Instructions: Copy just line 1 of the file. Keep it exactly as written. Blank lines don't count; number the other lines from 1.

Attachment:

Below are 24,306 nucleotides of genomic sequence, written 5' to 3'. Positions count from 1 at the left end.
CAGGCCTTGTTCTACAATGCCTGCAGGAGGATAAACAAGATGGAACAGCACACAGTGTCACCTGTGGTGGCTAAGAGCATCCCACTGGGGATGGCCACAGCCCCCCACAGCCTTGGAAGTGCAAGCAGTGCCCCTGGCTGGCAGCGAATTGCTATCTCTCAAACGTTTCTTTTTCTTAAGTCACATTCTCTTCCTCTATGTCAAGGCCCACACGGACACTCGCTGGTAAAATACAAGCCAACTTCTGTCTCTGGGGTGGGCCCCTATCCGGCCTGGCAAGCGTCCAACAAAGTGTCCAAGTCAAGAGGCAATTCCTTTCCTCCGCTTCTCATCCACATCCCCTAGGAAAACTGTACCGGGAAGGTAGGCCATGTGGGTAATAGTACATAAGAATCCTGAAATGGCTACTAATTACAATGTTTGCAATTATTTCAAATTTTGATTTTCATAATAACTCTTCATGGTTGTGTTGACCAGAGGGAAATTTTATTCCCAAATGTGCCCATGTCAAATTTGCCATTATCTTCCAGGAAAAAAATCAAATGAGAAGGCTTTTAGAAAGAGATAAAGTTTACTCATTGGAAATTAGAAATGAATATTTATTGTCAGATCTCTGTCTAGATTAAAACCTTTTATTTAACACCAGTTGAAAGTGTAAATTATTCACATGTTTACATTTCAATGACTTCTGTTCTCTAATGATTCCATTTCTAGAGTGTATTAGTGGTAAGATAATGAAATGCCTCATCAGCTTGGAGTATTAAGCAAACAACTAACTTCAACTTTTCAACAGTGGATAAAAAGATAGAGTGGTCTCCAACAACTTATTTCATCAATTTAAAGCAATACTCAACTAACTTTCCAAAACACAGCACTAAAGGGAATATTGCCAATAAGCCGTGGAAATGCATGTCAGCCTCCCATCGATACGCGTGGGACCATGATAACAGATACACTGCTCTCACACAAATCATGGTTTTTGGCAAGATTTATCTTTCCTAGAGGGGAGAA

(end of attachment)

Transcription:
Below are 24,306 nucleotides of genomic sequence, written 5' to 3'. Positions count from 1 at the left end.